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Twin suicide attack kills twelve following offensive against IS

The suicide bombers attacked a military checkpoint entering the city [Getty]

Date of publication: 24 September, 2016

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The Iraqi military have placed a curfew on the city after two car bombs attacked a military checkpoint. No-one has claimed responsibility for the attack.
Two seperate car bombs killed twelve people and injured sixteen others at a military checkpoint in Tikrit on Saturday. 
Local sources told The New Arab that no-one had claimed responsibility for the two suicide bombers who drove two separate car-bombs at a checkpoint.

Safaa Abdulhameed, The New Arab's correspondent in Iraq, said: "The security services have announced a curfew in Tikrit until further notice, for fear of further explosions."

It is possible that the attack may be connected to a recent military operation in the Salahuddin governate.

A press statement from the Iraqi military yesterday said: "The security forces launched an operation with the 35th and 51st armoured brigade, supported by artillery battalions, the air force and coalition aircraft."

A video posted to Twitter by Rudaw News shows smoke rising from the police checkpoint.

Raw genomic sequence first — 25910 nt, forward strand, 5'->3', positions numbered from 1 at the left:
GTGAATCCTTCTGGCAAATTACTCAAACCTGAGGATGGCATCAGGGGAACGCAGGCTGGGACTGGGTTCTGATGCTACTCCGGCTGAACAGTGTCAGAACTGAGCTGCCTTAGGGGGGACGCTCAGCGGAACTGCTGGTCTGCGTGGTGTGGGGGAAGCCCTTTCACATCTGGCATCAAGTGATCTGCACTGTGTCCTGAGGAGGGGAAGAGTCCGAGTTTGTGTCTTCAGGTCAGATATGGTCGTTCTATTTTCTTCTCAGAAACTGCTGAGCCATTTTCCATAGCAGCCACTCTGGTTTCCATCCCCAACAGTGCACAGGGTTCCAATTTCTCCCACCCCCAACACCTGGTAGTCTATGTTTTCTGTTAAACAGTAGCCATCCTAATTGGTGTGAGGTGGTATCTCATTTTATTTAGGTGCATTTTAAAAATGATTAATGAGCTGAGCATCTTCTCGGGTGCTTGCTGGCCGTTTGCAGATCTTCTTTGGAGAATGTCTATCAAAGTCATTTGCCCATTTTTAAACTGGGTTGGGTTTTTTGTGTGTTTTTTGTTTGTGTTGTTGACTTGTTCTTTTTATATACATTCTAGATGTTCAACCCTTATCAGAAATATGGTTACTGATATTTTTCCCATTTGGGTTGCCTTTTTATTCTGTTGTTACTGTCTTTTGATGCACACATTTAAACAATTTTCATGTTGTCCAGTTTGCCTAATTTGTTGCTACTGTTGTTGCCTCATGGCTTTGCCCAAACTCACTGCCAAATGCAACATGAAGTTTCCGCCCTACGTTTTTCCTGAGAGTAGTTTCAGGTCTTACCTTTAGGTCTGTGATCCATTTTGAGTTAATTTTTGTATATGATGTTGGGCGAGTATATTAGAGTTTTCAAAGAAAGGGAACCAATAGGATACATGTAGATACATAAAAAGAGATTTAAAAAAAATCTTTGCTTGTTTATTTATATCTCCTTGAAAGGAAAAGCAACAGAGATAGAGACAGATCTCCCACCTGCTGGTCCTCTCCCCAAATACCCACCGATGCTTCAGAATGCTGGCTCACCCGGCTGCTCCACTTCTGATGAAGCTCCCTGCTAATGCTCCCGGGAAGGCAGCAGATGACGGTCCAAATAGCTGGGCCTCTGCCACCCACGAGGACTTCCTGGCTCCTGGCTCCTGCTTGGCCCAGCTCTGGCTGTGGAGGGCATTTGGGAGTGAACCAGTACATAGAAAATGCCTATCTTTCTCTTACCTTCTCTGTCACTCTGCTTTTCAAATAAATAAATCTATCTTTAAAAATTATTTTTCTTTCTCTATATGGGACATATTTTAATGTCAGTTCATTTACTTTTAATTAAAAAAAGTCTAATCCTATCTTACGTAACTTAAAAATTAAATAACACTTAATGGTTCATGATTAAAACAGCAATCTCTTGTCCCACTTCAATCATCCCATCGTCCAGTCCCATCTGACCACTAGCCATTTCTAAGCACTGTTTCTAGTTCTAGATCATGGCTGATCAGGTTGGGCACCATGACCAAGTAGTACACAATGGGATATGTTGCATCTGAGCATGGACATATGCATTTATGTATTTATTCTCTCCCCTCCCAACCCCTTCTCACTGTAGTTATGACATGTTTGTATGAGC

Despite no immediate claim of responsibility for the attacks, Islamic State [IS] frequently carries out suicide attacks targeting both civilians and security forces in Iraq.

Hometown of executed dictator Saddam Hussein, Tikrit lies 60 kilometers (100 miles) north of Baghdad and was the second city to fall to IS in 2014 as the extremists swept through large areas north and west of the capital.

It was also the first city to be recaptured by Iraqi forces, which are now preparing for a push on Mosul, a city north of Tikrit that is the last one held by IS in the country.

Western officials have indicated that the drive for Mosul, Iraq's second city, may begin next month, though Baghdad has declined to specify when it will start.

While the announcement of the operation may be coming soon, Iraqi forces, which in some cases are dozens of kilometers (miles) away, will then have to fight their way to the city and surround it before an assault can take place.

Even after Mosul is retaken, the extremists will still have the ability to carry out attacks like those in Tikrit Saturday.

Analysts have warned that IS is likely to resort to more such attacks in the face of the loss of its last urban bastion in Iraq.

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